The Augusta Chronicle reported the settlement between Amara Health Care, also known as Salem Nursing and Rehab, and its chief executive officer Douglas Mittleider and Norma Manning on the eve of trial. The terms of settlements are often confidential with no admission of liability.
Manning filed the 2013 lawsuit over the death of her husband of 18 years, Patrick Manning. Patrick Manning suffered a stroke in 2011. He remained communicative and ambulatory but needed rehab services. He was sent to Amara. Five months later, he could no longer walk to the bathroom. In 16 months, Manning was dead. He had gangrenous pressure sores, dehydration, malnutrition and severe contracture, a condition in which a person’s limbs remained clutched close to the body.
“All I can say is that it was resolved to the satisfaction of the parties,” said attorney Caleb Connor, whose firm represented Manning.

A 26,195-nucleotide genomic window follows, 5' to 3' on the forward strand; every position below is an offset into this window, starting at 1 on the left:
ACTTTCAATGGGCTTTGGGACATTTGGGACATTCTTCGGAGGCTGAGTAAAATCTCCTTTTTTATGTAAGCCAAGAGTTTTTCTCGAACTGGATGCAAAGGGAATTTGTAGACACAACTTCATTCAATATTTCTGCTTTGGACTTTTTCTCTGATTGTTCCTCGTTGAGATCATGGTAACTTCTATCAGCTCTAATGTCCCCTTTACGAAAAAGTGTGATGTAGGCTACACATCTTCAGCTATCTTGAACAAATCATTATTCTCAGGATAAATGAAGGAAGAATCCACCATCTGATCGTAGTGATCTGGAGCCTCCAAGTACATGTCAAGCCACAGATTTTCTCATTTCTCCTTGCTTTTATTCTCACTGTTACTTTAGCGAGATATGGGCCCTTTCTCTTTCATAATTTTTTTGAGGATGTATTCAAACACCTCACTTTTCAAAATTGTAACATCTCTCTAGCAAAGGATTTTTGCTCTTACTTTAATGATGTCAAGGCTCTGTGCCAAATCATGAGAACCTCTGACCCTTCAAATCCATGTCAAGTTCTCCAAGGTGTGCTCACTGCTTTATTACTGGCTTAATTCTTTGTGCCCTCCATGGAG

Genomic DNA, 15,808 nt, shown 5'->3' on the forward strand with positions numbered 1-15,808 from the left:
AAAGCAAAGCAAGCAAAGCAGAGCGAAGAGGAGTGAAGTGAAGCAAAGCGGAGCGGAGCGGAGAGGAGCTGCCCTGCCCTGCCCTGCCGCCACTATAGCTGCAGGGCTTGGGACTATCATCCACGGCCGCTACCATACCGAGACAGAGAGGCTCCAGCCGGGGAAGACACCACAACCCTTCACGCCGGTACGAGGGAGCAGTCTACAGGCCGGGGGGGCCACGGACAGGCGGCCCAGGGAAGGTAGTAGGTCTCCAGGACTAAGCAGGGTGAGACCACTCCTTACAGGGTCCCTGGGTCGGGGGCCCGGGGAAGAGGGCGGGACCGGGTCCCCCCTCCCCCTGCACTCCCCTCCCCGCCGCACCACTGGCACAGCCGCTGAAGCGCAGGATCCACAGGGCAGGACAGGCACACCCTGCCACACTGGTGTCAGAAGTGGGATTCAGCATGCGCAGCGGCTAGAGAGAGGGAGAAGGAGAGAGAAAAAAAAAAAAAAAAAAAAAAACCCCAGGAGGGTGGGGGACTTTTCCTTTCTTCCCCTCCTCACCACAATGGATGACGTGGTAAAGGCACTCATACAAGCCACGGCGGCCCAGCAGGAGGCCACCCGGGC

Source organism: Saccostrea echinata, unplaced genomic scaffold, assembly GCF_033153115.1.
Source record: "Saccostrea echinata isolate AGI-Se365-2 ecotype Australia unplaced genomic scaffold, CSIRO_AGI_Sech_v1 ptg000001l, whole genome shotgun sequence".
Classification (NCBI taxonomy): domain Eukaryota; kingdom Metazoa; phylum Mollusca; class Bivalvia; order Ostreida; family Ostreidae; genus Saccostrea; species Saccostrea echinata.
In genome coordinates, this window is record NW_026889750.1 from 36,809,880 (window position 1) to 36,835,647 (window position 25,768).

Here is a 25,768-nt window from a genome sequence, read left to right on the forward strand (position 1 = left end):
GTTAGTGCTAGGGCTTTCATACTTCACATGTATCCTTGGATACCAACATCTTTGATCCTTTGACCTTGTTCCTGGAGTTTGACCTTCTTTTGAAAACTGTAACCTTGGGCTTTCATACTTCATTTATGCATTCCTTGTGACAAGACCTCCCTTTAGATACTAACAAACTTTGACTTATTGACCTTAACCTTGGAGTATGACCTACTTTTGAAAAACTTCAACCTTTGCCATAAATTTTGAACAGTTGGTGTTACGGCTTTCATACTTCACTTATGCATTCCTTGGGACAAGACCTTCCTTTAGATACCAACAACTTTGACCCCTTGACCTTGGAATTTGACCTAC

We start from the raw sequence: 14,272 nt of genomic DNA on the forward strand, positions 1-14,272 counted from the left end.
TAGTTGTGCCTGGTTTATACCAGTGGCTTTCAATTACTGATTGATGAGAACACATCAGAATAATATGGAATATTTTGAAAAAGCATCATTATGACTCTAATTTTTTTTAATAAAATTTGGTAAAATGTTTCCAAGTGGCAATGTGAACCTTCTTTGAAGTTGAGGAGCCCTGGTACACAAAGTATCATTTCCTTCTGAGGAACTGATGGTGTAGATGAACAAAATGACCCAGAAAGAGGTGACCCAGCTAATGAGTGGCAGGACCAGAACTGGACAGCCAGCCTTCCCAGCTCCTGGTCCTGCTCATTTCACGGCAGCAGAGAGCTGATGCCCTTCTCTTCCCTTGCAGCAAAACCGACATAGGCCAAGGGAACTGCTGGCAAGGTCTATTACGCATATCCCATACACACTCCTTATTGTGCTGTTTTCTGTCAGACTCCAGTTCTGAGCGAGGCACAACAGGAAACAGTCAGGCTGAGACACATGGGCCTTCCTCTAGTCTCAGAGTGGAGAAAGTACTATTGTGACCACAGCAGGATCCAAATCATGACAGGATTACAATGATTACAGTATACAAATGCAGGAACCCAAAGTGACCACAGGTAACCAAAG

Amara, or Salem, has been sued a number of times in the past 10 years over its care of patients. It also consistently rated below average in the nursing home inspection rating system of the Centers for Medicare and Medicaid.
The 213-bed facility went into bankruptcy and was purchased at a bankruptcy auction in May by University Hospital for $3.7 million, according to an earlier report in The Augusta Chronicle.